With the rise of AI, voice, and more generally language-driven technologies — like chatbots, Siri, and Amazon Echo — conversational user interfaces (CUI) have a chance of becoming the next major technology platform after mobile.

The field of conversational UI holds a lot of promise in terms of how humans interact with technology, thanks to trends like:

  • The increase in interaction with mobile devices, which by nature have small screens that can make it difficult to see graphical elements.
  • Consumer demand to remove friction, such as a way to reach an answer and/or benefit more quickly and easily.
  • The rise of messaging apps for real-time communication between multiple users.
  • Once-emerging technologies like voice recognition, natural language understanding, intent extraction, and speech synthesis becoming increasing sophisticated and more than good enough to put in production.

The conversational UI minefield

Think about an experience you’ve had with an interactive voice response (IVR) service on a customer service line. “Press 1 to file a claim, press 2 for the main menu, etc.” Who hasn’t spent too much time with a voice interface that is hierarchical, impersonal, and robotic?

That can be a common conversational UI trap as well, because reducing input choices can be an “easier” way to implement conversational UI into an existing infrastructure, thereby almost re-creating the disliked IVR user experience.

Another misconception is that a conversational voice user interface is a chatbot with a speech-recognizer and synthesizer attached. Chatbots offer a simplified, one-dimensional user experience that is sequential and resistant to context switching. Conversational VUI, on the other hand, is synchronous. It must rely solely on what we say, without visual cues, leaving the progress of a conversation to the user’s memory and ingenuity. It offers, however, the most frictionless form of communication.

Attributes of a compelling conversational UI

There are a few key attributes that make for a successful conversational UI application.

  • It must actually be conversational. A good conversational UI uses natural language that is humanized, and it shares control of the conversation. This means not only answering questions but also making reasonable suggestions of its own, using machine learning.
  • It must feel as personal as a 1:1 conversation. The voice of the conversational UI should be both personal and personable — addressing a user by name, for example, and using language that runs through sentiment analysis to match the relayed content or the emotional state of the user. Many users think of virtual assistants that use conversational UI as human and expect individualized conversations. A personalized conversation is key, as opposed to having the user navigate the same UI as millions of other users.
  • It must get empathy right. Conversational UI should show appropriate personalized empathy by knowing how the information it presents may make the user feel. It understands the situation and responses accordingly. For example, a status update that “your checking account is overdrawn” isn’t stated with a bright, happy voice.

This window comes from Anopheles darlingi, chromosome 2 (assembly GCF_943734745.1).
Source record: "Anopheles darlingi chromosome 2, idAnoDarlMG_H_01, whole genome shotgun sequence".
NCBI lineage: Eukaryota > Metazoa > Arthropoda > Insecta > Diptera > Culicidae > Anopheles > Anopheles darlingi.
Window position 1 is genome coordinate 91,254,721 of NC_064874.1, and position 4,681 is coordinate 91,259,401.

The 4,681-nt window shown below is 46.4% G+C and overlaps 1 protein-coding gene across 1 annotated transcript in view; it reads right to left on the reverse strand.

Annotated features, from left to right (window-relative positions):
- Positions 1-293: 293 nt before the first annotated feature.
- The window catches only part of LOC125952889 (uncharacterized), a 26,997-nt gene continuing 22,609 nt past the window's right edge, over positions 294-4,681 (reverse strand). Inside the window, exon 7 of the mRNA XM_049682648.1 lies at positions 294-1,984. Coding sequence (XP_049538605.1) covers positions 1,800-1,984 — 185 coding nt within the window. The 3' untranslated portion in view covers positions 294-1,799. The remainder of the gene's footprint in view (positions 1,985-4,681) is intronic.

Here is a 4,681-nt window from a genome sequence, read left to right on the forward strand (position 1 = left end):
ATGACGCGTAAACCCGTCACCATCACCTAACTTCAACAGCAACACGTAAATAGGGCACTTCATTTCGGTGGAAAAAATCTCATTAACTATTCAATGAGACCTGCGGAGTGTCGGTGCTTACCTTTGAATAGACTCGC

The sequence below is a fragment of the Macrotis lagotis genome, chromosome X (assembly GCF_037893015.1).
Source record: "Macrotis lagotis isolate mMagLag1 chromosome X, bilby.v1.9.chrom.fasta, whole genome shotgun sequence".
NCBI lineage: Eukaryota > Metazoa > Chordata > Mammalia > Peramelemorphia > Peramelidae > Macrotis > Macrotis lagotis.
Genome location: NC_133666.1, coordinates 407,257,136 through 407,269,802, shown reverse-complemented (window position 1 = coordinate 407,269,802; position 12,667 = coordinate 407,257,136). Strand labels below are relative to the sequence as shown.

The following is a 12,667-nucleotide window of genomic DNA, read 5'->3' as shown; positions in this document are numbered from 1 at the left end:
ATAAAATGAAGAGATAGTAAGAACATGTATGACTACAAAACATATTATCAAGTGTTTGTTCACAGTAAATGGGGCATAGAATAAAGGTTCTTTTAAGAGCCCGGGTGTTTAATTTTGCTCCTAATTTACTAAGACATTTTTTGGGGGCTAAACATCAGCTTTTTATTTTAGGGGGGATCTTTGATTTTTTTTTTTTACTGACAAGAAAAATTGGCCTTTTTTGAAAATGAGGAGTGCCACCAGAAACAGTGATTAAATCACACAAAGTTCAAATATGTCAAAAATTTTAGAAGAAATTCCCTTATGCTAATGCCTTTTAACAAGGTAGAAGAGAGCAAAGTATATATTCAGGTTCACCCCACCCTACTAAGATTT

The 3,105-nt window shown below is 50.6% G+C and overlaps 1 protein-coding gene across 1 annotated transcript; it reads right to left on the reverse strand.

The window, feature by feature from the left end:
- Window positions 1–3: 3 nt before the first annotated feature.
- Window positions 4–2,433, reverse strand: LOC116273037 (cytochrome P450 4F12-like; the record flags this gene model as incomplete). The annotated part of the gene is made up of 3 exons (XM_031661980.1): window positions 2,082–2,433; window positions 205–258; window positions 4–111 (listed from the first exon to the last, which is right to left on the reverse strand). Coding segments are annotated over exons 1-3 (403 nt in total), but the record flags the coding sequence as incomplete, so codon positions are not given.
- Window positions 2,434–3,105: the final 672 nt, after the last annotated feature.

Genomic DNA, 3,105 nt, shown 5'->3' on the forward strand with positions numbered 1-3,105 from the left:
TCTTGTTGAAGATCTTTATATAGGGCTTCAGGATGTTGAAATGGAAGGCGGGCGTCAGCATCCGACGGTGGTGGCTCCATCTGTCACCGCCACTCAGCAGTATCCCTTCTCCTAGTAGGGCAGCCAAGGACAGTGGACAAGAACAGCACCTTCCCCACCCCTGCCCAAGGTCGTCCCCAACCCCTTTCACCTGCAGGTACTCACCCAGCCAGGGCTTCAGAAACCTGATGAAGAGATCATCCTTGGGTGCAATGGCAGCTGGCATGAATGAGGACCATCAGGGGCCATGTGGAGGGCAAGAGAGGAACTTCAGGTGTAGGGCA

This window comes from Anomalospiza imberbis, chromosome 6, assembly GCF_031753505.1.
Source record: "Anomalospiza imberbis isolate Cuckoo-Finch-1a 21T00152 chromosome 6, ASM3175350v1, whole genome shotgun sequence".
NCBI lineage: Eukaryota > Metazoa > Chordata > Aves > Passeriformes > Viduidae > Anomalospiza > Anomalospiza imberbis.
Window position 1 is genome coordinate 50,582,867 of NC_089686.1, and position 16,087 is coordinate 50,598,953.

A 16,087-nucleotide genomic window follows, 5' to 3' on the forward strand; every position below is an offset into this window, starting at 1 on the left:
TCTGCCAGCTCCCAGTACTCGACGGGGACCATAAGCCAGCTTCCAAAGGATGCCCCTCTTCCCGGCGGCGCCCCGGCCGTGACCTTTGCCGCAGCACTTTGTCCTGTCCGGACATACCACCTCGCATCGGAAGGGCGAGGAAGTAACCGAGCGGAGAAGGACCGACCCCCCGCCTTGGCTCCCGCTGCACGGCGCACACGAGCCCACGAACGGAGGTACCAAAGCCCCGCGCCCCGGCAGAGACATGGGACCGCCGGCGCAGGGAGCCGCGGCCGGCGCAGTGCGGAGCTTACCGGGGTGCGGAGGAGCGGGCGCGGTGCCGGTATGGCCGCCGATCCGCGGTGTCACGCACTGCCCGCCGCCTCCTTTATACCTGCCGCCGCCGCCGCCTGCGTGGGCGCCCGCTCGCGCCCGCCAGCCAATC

• It must maintain context and history. Nobody likes to repeat themselves in a conversation, and the same is true when humans interact with conversational UI. A strong conversational UI maintains context of the conversation and is able to take direction or answer questions based on past questions, where you are, who you are with, what you are doing, etc. It should carry over entities from one request to the next and adapt as needed.
  • It must be accurate and consistent to gain trust. As with human interactions, a level of trust must be established between a user and a conversational UI. A good conversational UI is accurate and consistent, increasing the level of confidence with the user not only about the information provided, but also about the level of understanding demonstrated by the conversational UI’s response.

When to use conversational UI

Although consumer behavior is shifting toward using more conversational UI and voice-activated applications, not all applications for conversational UI are created equal. It’s important to remember that conversational UI doesn’t provide visual cues, which users may have come to rely on. Here are some attributes to help you decide which use cases are good candidates for a conversational VUI:

  • Have daily or frequent use. This prevents users from having to re-learn new behaviors and establish trust on an inconsistent basis.
  • Require little verbal input. Keep in mind that users take advantage of conversational UI in order to get to the information or answer they are seeking quickly, so the fewer words they have to say to get the desired outcome, the better.
  • Achieve a task. Users demand more from their devices and conversational UI than simply answering a question or offering information. Applications of conversational UI that can perform a task — such as sending an invoice, texting a friend, or creating an appointment — lead to a sense of accomplishment for the user.

Offering an empathetic, humanized experience through a well-designed and well-applied conversational UI is a great way to bring a more personalized experience to your users and provide a better user relationship overall.

Wolf Paulus is a Principle Software Engineer at Intuit, and an internationally experienced technologist and innovator leveraging emerging technologies.

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